The South African Police Service was criticised by the high court in Pretoria on Monday for its handling of the allegations against former crime intelligence boss Richard Mdluli.
Judge John Murphy said the withdrawal of disciplinary charges against Mdluli by then acting national commissioner of police, Lieutenant General Nhlanhla Mkhwanazi, and his reinstatement were "in dereliction of his constitutional and statutory duties".
"By withdrawing the disciplinary proceedings against Mdluli and allowing him to resume his senior position in the SAPS when there were serious and unresolved allegations against him, the acting commissioner frustrated the proper functioning of the SAPS Act," said Murphy in his written judgment.
"He also undermined the integrity of SAPS and failed to ensure that it operated transparently and accountably."
The conduct of national police commissioner Riah Phiyega was also questioned.
"She apparently sees no need to place any obstacles in the way of Mdluli's return to work, despite her constitutional duty to investigate allegations against him and the unfeasibility of his holding of a position of trust at the highest level in SAPS," the judge said.
"For as long as there are serious unresolved questions concerning Mdluli's integrity, he cannot lawfully act as a member and senior officer of the SAPS, or exercise the powers and duties associated with high office in the SAPS."
Murphy ordered the National Director of Public Prosecutions (NDPP) to reinstate criminal charges and Phiyega to restore disciplinary proceedings against Mdluli in a ruling this morning.
The decision to reinstate Mdluli as head of crime intelligence was also set aside.
"The decision made on February 2012 by first respondent (NDPP) in terms of criminal charges of murder, kidnapping, intimidation and assault with intent to do grievous bodily harm and defeating the ends of justice is hereby reviewed and set aside," said Murphy.
"The decision made on March 31 2013 by or on behalf of second respondent (national police commissioner) whereof fifth respondent (Mdluli) was reinstated as head of criminal intelligence in the South African Police Service with effect from March 31 2012 is hereby reviewed and set aside."
Murphy said charges should be reinstated against Mdluli "without delay".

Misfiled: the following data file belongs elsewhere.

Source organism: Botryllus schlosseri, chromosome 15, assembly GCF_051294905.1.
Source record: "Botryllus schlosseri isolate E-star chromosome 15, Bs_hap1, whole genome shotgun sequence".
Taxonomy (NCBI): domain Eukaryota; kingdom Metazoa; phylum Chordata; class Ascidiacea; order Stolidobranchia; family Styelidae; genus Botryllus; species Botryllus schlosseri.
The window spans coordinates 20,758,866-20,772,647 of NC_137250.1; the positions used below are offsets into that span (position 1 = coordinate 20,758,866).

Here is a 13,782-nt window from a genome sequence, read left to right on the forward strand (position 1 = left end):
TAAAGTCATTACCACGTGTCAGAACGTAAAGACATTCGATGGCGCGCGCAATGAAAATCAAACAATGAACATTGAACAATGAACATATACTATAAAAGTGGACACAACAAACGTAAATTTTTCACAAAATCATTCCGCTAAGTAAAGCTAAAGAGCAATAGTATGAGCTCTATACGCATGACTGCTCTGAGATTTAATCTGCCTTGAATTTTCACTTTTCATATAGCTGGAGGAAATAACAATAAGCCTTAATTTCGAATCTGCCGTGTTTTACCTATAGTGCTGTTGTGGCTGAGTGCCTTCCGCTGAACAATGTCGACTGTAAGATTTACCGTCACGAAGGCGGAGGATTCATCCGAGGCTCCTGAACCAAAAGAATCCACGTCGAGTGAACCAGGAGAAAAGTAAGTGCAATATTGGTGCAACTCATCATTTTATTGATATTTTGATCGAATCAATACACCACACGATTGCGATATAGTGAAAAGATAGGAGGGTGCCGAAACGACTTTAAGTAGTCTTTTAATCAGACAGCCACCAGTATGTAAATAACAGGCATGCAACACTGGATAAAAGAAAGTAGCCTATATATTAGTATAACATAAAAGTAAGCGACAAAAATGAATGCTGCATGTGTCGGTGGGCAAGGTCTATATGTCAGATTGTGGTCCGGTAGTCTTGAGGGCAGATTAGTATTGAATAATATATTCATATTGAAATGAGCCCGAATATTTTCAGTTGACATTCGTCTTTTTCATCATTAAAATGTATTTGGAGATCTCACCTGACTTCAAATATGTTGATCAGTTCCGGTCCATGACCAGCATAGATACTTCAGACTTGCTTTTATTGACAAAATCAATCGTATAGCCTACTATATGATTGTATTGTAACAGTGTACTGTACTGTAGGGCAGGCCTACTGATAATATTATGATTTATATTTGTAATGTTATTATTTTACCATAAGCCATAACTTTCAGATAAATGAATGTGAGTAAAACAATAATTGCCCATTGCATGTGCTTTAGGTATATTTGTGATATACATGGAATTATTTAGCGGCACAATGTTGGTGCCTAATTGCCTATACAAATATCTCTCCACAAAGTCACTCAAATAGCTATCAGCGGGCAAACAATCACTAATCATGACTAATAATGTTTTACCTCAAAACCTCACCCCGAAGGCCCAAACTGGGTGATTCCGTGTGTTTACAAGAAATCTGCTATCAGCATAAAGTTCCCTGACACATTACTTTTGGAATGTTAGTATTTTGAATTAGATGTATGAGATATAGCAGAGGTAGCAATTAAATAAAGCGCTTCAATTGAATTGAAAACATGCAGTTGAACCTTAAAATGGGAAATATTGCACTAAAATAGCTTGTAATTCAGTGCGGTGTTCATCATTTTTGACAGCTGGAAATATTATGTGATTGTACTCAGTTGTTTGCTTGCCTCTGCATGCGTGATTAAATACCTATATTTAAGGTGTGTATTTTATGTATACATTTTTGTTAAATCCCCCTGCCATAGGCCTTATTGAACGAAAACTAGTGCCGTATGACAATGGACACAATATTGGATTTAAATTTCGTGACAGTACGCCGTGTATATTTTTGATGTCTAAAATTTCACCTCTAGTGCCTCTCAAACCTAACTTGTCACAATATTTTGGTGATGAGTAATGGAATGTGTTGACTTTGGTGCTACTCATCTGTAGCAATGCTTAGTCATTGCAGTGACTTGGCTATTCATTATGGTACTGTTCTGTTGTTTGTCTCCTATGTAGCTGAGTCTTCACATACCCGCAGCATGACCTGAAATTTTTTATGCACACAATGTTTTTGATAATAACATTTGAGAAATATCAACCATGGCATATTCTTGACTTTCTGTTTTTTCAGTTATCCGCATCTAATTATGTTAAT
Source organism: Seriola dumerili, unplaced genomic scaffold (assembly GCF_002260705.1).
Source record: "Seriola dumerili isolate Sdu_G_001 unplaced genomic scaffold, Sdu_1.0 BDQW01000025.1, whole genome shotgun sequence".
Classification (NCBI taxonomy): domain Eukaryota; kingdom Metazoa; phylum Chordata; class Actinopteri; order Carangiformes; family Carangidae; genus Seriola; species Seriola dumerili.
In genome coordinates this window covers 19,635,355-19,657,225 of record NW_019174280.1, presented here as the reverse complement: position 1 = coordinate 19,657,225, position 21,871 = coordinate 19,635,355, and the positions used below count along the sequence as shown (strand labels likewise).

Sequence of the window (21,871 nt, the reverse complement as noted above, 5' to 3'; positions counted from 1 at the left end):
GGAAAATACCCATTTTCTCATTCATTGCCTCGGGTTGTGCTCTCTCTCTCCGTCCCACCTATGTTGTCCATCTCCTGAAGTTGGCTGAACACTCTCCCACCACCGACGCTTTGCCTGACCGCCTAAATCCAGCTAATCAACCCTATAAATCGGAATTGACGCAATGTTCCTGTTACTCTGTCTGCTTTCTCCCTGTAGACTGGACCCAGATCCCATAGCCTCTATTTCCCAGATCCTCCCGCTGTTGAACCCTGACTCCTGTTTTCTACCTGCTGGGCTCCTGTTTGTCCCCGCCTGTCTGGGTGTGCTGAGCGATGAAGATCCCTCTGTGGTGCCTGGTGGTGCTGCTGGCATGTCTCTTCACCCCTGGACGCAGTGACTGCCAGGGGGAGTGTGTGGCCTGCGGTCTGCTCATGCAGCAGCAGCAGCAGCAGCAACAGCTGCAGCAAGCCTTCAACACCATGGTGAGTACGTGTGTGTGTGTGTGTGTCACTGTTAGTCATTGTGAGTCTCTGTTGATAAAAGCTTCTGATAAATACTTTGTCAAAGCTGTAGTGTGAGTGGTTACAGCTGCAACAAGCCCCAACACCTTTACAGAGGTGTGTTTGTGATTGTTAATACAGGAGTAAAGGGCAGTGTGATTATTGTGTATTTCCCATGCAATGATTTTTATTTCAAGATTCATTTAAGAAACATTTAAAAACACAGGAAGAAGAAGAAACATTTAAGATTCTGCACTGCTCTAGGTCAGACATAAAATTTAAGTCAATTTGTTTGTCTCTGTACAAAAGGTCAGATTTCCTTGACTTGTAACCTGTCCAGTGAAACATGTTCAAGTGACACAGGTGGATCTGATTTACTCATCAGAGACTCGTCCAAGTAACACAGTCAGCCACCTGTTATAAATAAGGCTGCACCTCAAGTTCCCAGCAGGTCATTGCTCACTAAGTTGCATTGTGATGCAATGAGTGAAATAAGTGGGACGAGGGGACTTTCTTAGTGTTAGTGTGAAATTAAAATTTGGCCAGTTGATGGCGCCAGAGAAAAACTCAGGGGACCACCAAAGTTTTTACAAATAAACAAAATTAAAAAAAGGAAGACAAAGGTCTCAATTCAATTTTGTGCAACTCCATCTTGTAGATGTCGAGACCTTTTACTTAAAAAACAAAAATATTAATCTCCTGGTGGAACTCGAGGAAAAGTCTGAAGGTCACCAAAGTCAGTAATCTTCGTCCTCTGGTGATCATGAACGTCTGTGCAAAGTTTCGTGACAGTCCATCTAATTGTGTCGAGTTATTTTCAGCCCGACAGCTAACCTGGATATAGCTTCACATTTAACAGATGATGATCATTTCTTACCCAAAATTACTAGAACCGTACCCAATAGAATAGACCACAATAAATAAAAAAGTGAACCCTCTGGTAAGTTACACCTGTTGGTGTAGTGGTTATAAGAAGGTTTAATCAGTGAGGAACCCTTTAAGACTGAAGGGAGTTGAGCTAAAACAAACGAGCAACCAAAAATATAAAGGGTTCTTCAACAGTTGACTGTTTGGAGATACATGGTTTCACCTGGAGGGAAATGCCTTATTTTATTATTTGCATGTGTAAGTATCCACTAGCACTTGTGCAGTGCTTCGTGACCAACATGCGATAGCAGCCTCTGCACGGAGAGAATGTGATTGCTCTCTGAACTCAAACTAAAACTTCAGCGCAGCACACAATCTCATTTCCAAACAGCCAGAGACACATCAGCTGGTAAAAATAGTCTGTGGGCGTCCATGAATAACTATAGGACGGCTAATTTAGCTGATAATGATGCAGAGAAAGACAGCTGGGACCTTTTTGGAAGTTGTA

"The first and third respondents (NDPP and head of specialised commercial crime unit respectively) are ordered to reinstate forthwith the criminal charges, which were instated against the fifth respondent (Mdluli) under case number 155/07/2011 and case number 340/02/99 and to take such steps as are necessary to ensure that criminal proceedings for the prosecution of the criminal charges under the aforesaid cases are re-enrolled and prosecuted diligently and without delay."
In addition, the national police commissioner was instructed to take steps to reinstate disciplinary charges against Mdluli "without delay".
"The second respondent (national police commissioner) is ordered to reinstate disciplinary charges, which had been instituted against fifth respondent (Mdluli) but were subsequently withdrawn on February 29 2012 and to take such steps as are necessary to institute or reinstate disciplinary proceedings that are necessary for the prosecution and finalisation of the aforesaid disciplinary charges, diligently and without delay."
Murder, fraud and corruption
The application for a review and the setting aside of the decision to withdraw criminal and disciplinary charges against Mdluli was brought by lobby group Freedom Under Law (FUL).
The controversial former crime intelligence head was suspended amid charges of fraud and corruption, as well as charges relating to the murder of his ex-lover's husband.
An inquest cleared him of any involvement in the murder. The National Prosecuting Authority later withdrew charges of fraud and corruption. He was reinstated, but again suspended in 2012 pending FUL's application.
Murphy said: "The decision made on or about 5 or 6 December 2011, as the case may be, by the third respondent (head of specialised commercial crime unit) in terms of criminal charges of fraud, corruption, and money laundering instituted against the fifth respondent (Mdluli) were withdrawn is hereby reviewed and set aside."
Laurance Hodes SC, for the NDPP, argued in court earlier this month that instead of "marching off to court", FUL should have sought the review from the NDPP.
Hodes said the Mdluli matter had been provisionally withdrawn, which did not amount to a discontinuation of the prosecution process.
Decisions on whether to prosecute lay with the NDPP, not with courts, Hodes had argued. – Sapa